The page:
32 Solar - C Off Axis Telescope
33 First light image proves technology
34 What have we learned? What process creates energy in the Sun? Fusion of hydrogen into helium in the Sun s core generates the Sun s energy. How did the Sun become hot enough for fusion in the first place? As the Sun was forming, it grew hotter as it shrank in size because gravitational contraction converted gravitational potential energy into thermal energy. Gravitational contraction continued to shrink the Sun and to raise its central temperature until the core became hot and dense enough for nuclear fusion.
35 What have we learned? What are the major layers of the Sun, from inside out? Core, radiation zone, convection zone, photosphere, chromosphere, and corona. What do we mean by the surface of the Sun? We consider the photosphere to be the surface of the Sun because light can pass through the photosphere but cannot escape from deeper inside the Sun. Thus, photographs of visible light from the Sun show us what the photosphere looks like. What is the Sun made of? It is made almost entirely (98%) of hydrogen and helium.
36 What should you know? Which two energy sources can help a star maintain its internal thermal pressure? What is a possible solution to the solar neutrino problem? The light radiated from the Sun's surface reaches Earth in about 8 minutes, but the energy of that light was released by fusion in the solar core when? What is the temperature of the core of the Sun? Based on its surface temperature of 5,800 K, what color are most of the photons that leave the Sun's surface? Suppose you put two protons near each other, what will happen? How does the Sun generate energy today? How much mass does the Sun lose through nuclear fusion per second? (4 million kg) What processes are involved in the sunspot cycle? How are luminosity and flux or brightness related?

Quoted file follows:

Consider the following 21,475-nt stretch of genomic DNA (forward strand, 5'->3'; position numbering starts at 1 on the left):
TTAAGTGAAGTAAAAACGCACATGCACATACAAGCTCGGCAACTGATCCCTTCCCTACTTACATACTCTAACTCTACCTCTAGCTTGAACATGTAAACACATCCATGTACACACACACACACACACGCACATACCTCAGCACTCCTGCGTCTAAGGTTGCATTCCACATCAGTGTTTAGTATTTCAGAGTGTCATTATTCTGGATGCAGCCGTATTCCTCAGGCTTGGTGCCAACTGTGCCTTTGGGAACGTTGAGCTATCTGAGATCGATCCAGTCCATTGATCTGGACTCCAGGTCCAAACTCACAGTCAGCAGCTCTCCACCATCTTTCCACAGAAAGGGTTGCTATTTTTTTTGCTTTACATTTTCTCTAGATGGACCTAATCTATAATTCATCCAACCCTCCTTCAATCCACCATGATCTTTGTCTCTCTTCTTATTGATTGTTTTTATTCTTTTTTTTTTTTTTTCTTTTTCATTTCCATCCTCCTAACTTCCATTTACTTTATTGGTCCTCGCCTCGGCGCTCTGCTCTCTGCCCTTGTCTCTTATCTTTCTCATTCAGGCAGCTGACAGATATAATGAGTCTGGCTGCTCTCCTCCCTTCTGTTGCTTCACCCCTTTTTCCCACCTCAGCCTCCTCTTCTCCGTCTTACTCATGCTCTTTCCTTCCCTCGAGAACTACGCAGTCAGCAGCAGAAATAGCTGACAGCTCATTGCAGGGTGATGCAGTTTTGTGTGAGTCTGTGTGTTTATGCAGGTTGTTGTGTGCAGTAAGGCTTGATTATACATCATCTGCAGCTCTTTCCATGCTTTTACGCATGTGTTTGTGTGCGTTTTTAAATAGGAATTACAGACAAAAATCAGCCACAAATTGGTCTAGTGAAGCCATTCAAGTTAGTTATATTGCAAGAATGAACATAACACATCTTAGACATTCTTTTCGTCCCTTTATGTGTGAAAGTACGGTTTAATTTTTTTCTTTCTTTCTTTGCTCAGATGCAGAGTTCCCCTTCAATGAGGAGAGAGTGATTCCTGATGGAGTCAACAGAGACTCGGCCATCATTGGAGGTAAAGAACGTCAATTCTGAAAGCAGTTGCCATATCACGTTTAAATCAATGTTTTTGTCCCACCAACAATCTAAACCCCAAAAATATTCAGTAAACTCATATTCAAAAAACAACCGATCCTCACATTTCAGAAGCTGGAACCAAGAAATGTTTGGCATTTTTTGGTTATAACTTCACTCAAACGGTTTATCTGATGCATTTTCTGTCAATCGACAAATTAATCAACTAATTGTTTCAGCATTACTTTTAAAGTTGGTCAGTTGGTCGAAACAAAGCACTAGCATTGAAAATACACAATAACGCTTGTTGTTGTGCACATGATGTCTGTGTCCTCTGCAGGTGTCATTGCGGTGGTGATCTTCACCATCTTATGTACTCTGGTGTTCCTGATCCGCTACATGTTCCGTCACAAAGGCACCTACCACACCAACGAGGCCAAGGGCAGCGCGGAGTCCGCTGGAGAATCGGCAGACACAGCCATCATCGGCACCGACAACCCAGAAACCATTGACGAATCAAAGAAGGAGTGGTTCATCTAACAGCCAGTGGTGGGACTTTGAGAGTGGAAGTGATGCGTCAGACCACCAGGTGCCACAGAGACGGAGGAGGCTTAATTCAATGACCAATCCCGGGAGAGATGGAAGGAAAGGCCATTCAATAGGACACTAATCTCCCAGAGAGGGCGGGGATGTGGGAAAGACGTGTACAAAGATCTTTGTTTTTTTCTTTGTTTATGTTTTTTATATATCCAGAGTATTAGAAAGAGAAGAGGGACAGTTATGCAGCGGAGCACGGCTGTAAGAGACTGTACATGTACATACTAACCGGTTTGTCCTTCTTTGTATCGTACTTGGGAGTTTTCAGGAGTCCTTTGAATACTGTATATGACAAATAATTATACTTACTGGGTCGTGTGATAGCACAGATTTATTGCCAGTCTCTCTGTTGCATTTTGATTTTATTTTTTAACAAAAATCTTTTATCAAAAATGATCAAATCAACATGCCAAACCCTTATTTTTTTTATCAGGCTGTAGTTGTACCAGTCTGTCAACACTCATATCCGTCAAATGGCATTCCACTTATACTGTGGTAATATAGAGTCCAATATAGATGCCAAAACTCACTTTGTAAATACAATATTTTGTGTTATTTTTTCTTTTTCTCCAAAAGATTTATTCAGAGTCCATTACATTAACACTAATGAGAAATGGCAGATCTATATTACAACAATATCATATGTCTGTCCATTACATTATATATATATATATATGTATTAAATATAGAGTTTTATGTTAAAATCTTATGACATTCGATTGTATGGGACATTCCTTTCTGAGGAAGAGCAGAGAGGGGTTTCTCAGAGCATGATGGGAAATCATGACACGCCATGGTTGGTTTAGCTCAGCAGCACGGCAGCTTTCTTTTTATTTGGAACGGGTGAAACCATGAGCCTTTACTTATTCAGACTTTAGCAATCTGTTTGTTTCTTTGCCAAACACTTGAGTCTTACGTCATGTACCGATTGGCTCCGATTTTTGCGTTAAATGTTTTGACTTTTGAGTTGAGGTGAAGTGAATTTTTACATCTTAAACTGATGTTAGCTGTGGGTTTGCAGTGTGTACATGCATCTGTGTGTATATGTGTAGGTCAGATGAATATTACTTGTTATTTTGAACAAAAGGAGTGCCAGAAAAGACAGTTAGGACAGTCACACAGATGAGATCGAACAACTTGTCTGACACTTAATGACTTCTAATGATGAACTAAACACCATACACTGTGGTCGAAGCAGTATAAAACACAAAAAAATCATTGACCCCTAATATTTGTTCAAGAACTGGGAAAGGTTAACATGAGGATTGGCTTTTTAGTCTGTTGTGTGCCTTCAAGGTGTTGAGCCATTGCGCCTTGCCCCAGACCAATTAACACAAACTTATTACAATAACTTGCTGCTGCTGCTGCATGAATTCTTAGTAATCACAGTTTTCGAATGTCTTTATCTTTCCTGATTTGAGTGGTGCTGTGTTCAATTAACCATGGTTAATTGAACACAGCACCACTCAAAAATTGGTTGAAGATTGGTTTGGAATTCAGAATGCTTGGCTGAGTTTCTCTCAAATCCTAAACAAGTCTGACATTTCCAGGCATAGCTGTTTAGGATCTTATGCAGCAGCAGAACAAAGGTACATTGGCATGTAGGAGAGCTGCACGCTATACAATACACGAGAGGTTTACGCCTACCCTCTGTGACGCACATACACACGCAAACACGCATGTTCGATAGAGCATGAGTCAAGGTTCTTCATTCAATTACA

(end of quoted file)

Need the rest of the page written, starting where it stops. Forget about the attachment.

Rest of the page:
37 What have we learned? Why does fusion occur in the Sun s core? The core temperature and pressure are so high that colliding nuclei can come close enough together for the strong force to overcome electromagnetic repulsion and bind them together. How do we know what is happening inside Sun? We can construct theoretical models of the solar interior using known laws of physics, and check the models against observations of the Sun s output and studies of sun quakes and of solar neutrinos.
38 What have we learned? How are sunspots, prominences, and flares related to magnetic fields? Sunspots occur where strong magnetic fields trap and isolate gas from the surrounding plasma of the photosphere. The trapped gas cools, so that sunspots became cooler and darker than the rest of the photosphere. Sunspots therefore tend to occur in pairs connected by a loop of magnetic field, which may rise high above the surface as a solar prominence. The magnetic fields are twisted and contorted by the Sun s differential rotation, and solar flares may occur when the field lines suddenly snap and release their energy.